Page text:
The hospital Sissy is at has a policy for out-of-town families that therapy phone sessions be conducted once weekly with one mandatory face-to-face session a month. TLs (therapeutic leave) don't start until after 30 days. Sissy has hit thirty days so the TLs begin.

*whine, moan sob*

Oh, the TL. Yes, an ulterior motive to try to trigger the behaviors so the hospital has something to document for insurance to believe that a child still needs placement. It's a game. And yes, I'm aware this statement reads poorly. I understand that it sounds cold, callous and unfeeling. Go ahead, say it, Don't you WANT Sissy back?

Yes. IF she's healthy and stable. No point in sending her to RTC for thirty days so she can come home and do it all again. As I told her therapist, "she needs time and distance away from her rages so she can reset her brain." It's kind of like a road - if it goes untraveled long enough, the grass and weeds start growing up and eventually it's impassable. EXACTLY the plan, provided we can keep Sissy in RTC long enough.

This week's phone session had me on edge, unable to sleep, pacing, running thoughts in my head, anxious, just worked myself up into a real dither. The point of a therapeutic phone session with my child is lost on me. I have done a rough estimate and have figured that I've logged the equivalent of two straight months, 24/7 talking to doctors and therapists about my child. It hasn't done *bleep* for her yet, so how in blue blazes will it do anything NOW? It's so *bleeping* useless.

And then she says crap on the phone too. Like how she'll only use her coping skills at the RTC and won't use them at home. And how she likes it at the RTC. And how she doesn't like it at home. Or how she won't rage at RTC but will rage at home. SAYING IT. OUT LOUD. IN FRONT OF THE THERAPIST. She has no intention of changing her behavior with us. And no answer for why. Said that she knows her rages give her brother migraines. Says she knows it scares her sister, that her sister is afraid of her. Knows it hurts our feelings when she tells us that she will refuse to obey unless we give her something and that she doesn't love us or even like us.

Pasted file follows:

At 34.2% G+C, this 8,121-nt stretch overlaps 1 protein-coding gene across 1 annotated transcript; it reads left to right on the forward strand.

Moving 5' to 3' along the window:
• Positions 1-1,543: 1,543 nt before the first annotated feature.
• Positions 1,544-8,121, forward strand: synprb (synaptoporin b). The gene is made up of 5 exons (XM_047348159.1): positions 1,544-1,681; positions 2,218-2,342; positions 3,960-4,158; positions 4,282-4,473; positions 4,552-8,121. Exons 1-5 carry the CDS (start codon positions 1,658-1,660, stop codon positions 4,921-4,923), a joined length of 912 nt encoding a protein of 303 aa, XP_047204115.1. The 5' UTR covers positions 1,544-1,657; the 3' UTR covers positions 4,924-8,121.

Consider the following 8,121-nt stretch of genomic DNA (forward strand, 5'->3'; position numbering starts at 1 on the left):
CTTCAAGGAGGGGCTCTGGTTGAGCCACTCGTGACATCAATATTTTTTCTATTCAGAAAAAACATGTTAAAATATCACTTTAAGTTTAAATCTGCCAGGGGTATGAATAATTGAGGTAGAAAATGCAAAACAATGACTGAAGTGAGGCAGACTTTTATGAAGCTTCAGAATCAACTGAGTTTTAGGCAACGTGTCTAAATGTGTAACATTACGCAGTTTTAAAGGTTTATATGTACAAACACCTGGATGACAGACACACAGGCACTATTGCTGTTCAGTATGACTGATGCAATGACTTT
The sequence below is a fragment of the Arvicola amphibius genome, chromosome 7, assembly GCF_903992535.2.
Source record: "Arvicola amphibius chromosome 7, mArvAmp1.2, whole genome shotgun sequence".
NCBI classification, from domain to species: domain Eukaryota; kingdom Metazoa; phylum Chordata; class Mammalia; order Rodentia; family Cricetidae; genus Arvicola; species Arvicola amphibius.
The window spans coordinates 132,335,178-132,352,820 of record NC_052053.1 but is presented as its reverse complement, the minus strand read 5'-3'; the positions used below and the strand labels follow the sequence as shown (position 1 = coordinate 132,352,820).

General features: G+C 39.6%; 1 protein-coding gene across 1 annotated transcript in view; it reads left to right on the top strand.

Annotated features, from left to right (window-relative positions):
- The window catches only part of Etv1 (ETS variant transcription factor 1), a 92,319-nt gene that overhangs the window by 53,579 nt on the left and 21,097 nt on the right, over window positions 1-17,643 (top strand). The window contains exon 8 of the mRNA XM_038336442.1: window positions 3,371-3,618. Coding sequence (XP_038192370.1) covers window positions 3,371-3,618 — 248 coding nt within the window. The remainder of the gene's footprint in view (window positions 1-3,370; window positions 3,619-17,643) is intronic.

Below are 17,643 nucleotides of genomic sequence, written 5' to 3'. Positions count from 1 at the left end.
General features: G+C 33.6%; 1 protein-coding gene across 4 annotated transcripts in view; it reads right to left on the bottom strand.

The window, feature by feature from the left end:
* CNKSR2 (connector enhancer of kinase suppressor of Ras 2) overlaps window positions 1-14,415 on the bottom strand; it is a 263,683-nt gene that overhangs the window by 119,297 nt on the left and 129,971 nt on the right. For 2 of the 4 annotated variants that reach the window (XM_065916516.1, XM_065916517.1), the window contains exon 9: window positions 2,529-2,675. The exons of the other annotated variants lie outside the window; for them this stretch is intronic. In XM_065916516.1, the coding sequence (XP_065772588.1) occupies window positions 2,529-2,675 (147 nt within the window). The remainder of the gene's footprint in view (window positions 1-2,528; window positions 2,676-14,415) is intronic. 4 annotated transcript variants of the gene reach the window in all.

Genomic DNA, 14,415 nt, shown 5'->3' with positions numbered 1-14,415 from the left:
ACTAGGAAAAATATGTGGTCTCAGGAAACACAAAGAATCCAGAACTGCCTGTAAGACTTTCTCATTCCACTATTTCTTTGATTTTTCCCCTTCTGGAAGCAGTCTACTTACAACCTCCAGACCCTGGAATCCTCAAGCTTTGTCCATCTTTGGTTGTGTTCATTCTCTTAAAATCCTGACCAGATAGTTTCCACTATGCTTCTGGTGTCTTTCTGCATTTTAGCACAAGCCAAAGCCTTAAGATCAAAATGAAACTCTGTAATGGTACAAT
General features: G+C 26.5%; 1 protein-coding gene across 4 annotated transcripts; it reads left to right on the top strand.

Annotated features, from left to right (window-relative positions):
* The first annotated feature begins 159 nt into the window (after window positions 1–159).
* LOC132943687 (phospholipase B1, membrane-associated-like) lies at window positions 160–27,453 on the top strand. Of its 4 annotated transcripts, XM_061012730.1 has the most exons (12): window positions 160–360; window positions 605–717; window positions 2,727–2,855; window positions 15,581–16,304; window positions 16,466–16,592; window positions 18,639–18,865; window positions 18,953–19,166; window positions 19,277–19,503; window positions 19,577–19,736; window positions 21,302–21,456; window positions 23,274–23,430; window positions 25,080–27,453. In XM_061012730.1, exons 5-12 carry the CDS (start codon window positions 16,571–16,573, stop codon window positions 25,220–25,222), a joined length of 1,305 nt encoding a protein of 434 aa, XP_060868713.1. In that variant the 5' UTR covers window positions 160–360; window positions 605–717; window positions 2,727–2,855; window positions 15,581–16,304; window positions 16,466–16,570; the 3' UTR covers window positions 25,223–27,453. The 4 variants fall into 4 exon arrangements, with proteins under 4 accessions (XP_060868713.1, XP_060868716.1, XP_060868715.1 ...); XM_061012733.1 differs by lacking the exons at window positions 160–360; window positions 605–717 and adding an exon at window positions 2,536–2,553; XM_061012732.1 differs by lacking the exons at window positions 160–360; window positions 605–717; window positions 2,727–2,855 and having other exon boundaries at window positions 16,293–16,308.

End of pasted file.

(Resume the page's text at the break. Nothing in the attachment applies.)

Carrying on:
I think I could do without the *BLEEPING* phone sessions, thank you very much. But now, NOW we have to add the *bleeping* TLs to the mix. And I said straight up, I'm not bringing AB. Period. No way in hell am I subjecting him and all of his issues to it. WG, yes. She can deal with it. But poor AB can't even tolerate being in a vehicle half the time.

It's too much. It's all too *bleep bleeping bleep* much. Enough already. Seriously, enough. Why should we continue to put forth effort if she's saying in therapy 30 days in to her placement that she has no intentions of altering her behaviors at home? She shows NO remorse. None. No love. No compassion. No feeling. Nothing. Nothing at all. When asked if she feels bad about her rages afterward she paused and then said, "no. not really."